The process can be carried out batchwise but is advantageously conducted continuously. A particularly advantageous method is to add the butanetriol to be converted, as an aqueous solution, with stirring and at the rate at which the reaction product and the water of reaction, as well as the additional water used as a reaction assistant, distil from the reaction vessel, for example via an appropriate fractionating column. In that case, the pure product, together with the water formed and the water introduced with the starting material, is as a rule obtained at the top of the column.

Using the novel process, 3-hydroxytetrahydrofuran is obtained in virtually quantitative yield. The process can moreover be carried out with as high a catalyst productivity as may be desired, and is environmentally particularly non-polluting. Since the reaction mixture does not contain any corrosive substances it is possible to use apparatus made from inexpensive materials such as the steel commonly used for chemical apparatus. It is not necessary to use lead-lined vessels which are needed, and industrially generally used, when carrying out the conventional reaction with sulfuric acid or with sulfonic acids. This advantageous outcome of the process was unexpected. In fact, if the instructions of European Pat. No. 1,291, in which a process for the preparation of tetrahydrofuran by dehydration of diols over bleaching earths is described, are followed 3-hydroxytetrahydrofuran is obtaned from butane-1,2,4-triol in yields of only about 60 mole %.

Since one molecule of water is formed on cyclization to hydroxytetrahydrofuran it was to be expected that the dehydration would be promoted by rapid removal of the water of reaction. Surprisingly, however, it has been found that both the selectivity and the rate of the synthesis reaction are increased by the presence of additional amounts of water. Thus, for example, an excess of 90 mole % or more of water in the feed to the dehydration reactor results in yields of hydroxytetrahydrofuran of from 96 to 100 mole %. Compared to the dehydration in the absence of water or presence of small amounts of water, the process according to the invention gives a reaction rate which is several times higher.

In the Example which follows, parts are by weight and bear the same relation to parts by volume as that of the kilogram to the liter.


40 parts of butane-1,2,4-triol, 10 parts of bleaching earth commercially available under the registered trademark Tonsil, Optimum FF (from Sud-Chemie, Munich, Federal Republic of Germany) and 0.01 part of sodium bicarbonate are introduced into a distillation flask equipped with a stirrer and a fractionating column (5 theoretical plates). 50 parts of water are then added (representing 7.4 moles per mole of butanetriol) and the mixture is heated to 165 C. A vigorous reaction starts at 150 C., and at 165 C. 20 parts per hour of butanetriol are converted to 3-hydroxytetrahydrofuran. The latter, together with water, issues at the top of the fractionating column, at a boiling point of about 130 C., and is taken off the reaction system as an aqueous solution. The butanetriol consumed, and the water evaporated, are replaced at the rate at which the reaction proceeds by feeding a 40% strength aqueous butanetriol solution into the flask. When 2,000 parts of butanetriol have been reacted, the rate of reaction is still 30% of the original rate of reaction. The reaction is then stopped or completed by introducing 100 parts of water over 5 hours into the distillation flask at 170 C. In addition to the bleaching earth employed there remains, in the distillation flask, about 0.5-1% by weight, based on butanetriol introduced, of higher-boiling products. Fractional distillation under reduced pressure using a column with 10 theoretical plates gives 3-hydroxytetrahydrofuran in a yield of more than 98 mole %, based on triol originally employed, the purity of the product, as determined by gas chromatography, being more than 99.8%.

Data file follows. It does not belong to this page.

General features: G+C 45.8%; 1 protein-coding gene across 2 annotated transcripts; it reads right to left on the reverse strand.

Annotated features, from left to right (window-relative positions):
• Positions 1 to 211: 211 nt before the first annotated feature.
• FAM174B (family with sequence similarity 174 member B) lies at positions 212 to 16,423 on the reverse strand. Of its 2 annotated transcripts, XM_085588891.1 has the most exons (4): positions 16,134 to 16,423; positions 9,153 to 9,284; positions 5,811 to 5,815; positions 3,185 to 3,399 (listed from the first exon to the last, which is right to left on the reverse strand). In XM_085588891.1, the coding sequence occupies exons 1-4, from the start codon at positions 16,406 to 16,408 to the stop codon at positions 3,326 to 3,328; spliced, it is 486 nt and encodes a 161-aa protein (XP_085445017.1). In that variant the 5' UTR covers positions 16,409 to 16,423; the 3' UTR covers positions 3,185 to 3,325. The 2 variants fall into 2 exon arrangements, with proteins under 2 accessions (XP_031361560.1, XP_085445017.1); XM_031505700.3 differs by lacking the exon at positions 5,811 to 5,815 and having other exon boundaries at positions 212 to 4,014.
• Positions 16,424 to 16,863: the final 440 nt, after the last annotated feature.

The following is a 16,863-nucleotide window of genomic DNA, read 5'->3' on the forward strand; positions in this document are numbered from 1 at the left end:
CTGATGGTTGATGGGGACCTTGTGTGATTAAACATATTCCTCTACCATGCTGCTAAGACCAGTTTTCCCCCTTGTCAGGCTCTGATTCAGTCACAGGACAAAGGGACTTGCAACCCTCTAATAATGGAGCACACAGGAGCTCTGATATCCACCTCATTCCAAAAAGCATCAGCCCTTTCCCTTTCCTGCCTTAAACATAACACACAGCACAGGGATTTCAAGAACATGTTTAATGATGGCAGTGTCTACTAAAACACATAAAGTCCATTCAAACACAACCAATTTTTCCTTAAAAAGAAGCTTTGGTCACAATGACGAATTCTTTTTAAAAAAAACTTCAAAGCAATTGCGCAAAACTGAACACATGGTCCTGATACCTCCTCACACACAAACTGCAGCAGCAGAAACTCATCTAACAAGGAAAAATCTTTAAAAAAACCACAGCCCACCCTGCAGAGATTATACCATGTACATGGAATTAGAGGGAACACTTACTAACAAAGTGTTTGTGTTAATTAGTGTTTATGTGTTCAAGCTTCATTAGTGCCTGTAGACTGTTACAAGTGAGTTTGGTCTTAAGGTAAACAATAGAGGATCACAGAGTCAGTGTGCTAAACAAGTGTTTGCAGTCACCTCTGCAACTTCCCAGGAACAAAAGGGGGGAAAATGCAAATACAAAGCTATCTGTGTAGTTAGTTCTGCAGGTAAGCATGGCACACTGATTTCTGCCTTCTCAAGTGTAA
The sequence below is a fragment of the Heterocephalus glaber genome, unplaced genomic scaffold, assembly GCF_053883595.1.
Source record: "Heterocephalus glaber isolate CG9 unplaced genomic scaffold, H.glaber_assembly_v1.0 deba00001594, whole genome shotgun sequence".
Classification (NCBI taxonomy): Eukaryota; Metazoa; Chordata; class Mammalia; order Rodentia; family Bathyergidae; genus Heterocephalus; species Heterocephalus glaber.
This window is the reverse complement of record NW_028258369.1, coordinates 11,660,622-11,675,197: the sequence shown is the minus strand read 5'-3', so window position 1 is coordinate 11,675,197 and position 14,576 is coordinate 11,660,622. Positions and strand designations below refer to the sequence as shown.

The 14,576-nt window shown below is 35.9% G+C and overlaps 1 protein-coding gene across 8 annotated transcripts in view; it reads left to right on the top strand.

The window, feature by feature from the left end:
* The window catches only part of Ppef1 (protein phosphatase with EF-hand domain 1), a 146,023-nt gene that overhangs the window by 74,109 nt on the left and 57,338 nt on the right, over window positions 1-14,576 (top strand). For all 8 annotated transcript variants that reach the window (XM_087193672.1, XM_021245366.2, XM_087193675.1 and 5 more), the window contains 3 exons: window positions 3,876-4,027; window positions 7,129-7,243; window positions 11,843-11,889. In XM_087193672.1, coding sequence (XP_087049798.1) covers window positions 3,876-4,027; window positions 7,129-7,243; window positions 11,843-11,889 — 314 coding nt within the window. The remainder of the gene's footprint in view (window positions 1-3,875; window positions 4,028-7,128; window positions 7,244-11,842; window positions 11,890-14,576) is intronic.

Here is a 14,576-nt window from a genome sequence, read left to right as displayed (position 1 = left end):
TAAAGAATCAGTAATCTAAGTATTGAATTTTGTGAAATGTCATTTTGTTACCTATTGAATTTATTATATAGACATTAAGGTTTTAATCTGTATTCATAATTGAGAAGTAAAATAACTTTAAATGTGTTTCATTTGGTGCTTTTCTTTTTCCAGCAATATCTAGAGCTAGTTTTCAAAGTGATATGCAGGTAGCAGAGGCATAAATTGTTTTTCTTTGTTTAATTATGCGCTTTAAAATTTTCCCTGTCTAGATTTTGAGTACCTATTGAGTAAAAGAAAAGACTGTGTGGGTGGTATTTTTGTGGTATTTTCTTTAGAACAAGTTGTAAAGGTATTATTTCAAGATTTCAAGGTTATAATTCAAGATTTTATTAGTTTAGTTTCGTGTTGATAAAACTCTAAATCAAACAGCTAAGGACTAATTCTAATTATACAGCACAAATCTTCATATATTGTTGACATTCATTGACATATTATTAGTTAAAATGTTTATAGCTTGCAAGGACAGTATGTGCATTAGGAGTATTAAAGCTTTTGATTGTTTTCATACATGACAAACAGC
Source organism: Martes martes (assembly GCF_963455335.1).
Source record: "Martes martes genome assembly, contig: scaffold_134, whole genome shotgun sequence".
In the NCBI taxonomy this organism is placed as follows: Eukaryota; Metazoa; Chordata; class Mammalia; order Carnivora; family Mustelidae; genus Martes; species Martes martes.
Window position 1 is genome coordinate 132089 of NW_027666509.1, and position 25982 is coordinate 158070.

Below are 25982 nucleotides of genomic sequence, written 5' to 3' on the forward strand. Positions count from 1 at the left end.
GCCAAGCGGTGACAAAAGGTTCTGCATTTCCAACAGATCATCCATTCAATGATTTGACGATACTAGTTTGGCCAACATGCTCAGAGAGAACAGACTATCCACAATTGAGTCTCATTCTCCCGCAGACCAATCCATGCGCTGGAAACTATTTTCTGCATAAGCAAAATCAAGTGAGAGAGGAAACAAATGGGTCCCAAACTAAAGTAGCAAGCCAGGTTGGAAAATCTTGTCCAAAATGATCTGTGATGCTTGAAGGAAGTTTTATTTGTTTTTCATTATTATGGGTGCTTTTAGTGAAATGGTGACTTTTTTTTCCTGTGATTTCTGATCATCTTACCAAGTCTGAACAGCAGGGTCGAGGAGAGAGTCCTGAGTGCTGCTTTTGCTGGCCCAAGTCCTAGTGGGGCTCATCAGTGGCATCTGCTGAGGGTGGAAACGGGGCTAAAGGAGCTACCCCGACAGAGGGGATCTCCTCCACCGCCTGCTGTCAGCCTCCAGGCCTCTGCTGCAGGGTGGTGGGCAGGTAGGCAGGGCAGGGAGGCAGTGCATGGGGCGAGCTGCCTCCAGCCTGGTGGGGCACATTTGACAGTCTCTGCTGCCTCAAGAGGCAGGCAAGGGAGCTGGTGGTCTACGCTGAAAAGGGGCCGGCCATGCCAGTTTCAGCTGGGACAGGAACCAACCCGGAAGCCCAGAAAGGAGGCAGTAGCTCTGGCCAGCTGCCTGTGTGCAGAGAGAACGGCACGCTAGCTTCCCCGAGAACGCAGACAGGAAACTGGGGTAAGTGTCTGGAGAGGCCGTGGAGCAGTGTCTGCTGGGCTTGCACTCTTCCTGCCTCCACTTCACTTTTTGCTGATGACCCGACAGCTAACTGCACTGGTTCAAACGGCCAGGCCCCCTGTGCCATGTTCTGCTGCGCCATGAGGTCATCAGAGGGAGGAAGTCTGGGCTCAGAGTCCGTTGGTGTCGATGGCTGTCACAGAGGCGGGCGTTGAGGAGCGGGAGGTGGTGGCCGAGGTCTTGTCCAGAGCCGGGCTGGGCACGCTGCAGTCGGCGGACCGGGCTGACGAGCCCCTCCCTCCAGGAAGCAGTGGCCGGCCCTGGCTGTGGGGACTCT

Patent Citations
Cited PatentFiling datePublication dateApplicantTitle
US4203908 *Sep 15, 1978May 20, 1980Basf AktiengesellschaftManufacture of cyclic ethers
DE841592C *Jun 21, 1942Jun 16, 1952Basf AgVerfahren zur Herstellung von 3-Oxytetrahydrofuranen
Non-Patent Citations
1 *Annalen der Chemie, 596, (1955), 112.
2 *Organic Syntheses, New York, 1983 Collect., vol. 4, pp. 534 535.
3Organic Syntheses, New York, 1983 Collect., vol. 4, pp. 534-535.
Referenced by
Citing PatentFiling datePublication dateApplicantTitle
US5254701 *May 20, 1991Oct 19, 1993Eastman Kodak CompanyProcess for the production of mixtures of 2-hydroxytetrahydrofuran and 4-hydroxybutanal
US5928515 *Dec 12, 1997Jul 27, 1999Uop LlcAdsorptive separation of 3-hydroxytetrahydrofuran enantiomers
US8124796Jan 10, 2006Feb 28, 2012Sk Biopharmaceuticals Co., Ltd.Method for preparing 3-hydroxytetrahydrofuran using cyclodehydration
US20080033154 *Jun 2, 2005Feb 7, 2008Mitsui Chemicals, Inc.Process for Producing 3-Aminomethyltetrahydrofuran Derivative
US20090005581 *Jan 10, 2006Jan 1, 2009Sk Holdings Co., Ltd.Method for Preparing 3-Hydroxytetrahydrofuran Using Cyclodehydration
CN101356166BJan 10, 2006May 23, 2012爱思开生物制药株式会社Method for preparing 3-hydroxyl tetrahydrofuran using cyclodehydration
EP0567263A1 *Apr 13, 1993Oct 27, 1993ARCO Chemical Technology, L.P.Process for the preparation of 2-oxytetrahydrofurans
WO2005121111A1 *Jun 2, 2005Dec 22, 2005Shinobu AokiMethod for producing 3-aminomethyltetrahydrofuran derivative
WO2007081065A1 *Jan 10, 2006Jul 19, 2007Sk CorpMethod for preparing 3-hydroxytetrahydrofuran using cyclodehydration
U.S. Classification549/475
International ClassificationC07D307/20
Cooperative ClassificationC07D307/20
European ClassificationC07D307/20
Legal Events
May 3, 1985ASAssignment
Effective date: 19840302
Mar 10, 1989SULPSurcharge for late payment
Mar 10, 1989FPAYFee payment
Year of fee payment: 4
Mar 1, 1993FPAYFee payment
Year of fee payment: 8
Apr 8, 1997REMIMaintenance fee reminder mailed
Aug 31, 1997LAPSLapse for failure to pay maintenance fees
Nov 11, 1997FPExpired due to failure to pay maintenance fee
Effective date: 19970903